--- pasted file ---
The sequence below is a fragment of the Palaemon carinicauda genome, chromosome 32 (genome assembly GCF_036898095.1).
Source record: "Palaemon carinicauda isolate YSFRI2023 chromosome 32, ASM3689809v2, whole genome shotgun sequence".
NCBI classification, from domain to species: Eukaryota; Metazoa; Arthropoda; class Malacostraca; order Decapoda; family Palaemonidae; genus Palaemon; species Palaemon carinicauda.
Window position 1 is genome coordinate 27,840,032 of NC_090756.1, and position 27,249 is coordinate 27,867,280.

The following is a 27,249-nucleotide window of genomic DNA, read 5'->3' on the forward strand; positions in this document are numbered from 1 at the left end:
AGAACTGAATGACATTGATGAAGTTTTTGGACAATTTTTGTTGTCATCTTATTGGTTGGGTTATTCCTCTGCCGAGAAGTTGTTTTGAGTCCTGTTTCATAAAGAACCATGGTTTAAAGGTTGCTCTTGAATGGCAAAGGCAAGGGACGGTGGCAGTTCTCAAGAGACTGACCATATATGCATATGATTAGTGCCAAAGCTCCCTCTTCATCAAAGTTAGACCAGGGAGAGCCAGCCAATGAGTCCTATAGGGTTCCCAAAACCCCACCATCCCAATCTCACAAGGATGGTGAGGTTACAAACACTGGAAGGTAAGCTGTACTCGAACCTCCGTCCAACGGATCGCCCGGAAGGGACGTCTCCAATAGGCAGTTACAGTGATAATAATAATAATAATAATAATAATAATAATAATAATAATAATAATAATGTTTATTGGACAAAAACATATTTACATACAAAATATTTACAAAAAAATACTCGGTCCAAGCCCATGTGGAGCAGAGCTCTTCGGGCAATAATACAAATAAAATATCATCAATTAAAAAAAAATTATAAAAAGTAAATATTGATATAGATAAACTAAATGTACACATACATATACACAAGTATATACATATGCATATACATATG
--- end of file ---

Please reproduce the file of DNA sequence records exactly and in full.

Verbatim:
The sequence below is a fragment of the Palaemon carinicauda genome, chromosome 32 (genome assembly GCF_036898095.1).
Source record: "Palaemon carinicauda isolate YSFRI2023 chromosome 32, ASM3689809v2, whole genome shotgun sequence".
NCBI classification, from domain to species: Eukaryota; Metazoa; Arthropoda; class Malacostraca; order Decapoda; family Palaemonidae; genus Palaemon; species Palaemon carinicauda.
Window position 1 is genome coordinate 27,840,032 of NC_090756.1, and position 27,249 is coordinate 27,867,280.

The following is a 27,249-nucleotide window of genomic DNA, read 5'->3' on the forward strand; positions in this document are numbered from 1 at the left end:
AGAACTGAATGACATTGATGAAGTTTTTGGACAATTTTTGTTGTCATCTTATTGGTTGGGTTATTCCTCTGCCGAGAAGTTGTTTTGAGTCCTGTTTCATAAAGAACCATGGTTTAAAGGTTGCTCTTGAATGGCAAAGGCAAGGGACGGTGGCAGTTCTCAAGAGACTGACCATATATGCATATGATTAGTGCCAAAGCTCCCTCTTCATCAAAGTTAGACCAGGGAGAGCCAGCCAATGAGTCCTATAGGGTTCCCAAAACCCCACCATCCCAATCTCACAAGGATGGTGAGGTTACAAACACTGGAAGGTAAGCTGTACTCGAACCTCCGTCCAACGGATCGCCCGGAAGGGACGTCTCCAATAGGCAGTTACAGTGATAATAATAATAATAATAATAATAATAATAATAATAATAATAATAATAATGTTTATTGGACAAAAACATATTTACATACAAAATATTTACAAAAAAATACTCGGTCCAAGCCCATGTGGAGCAGAGCTCTTCGGGCAATAATACAAATAAAATATCATCAATTAAAAAAAAATTATAAAAAGTAAATATTGATATAGATAAACTAAATGTACACATACATATACACAAGTATATACATATGCATATACATATG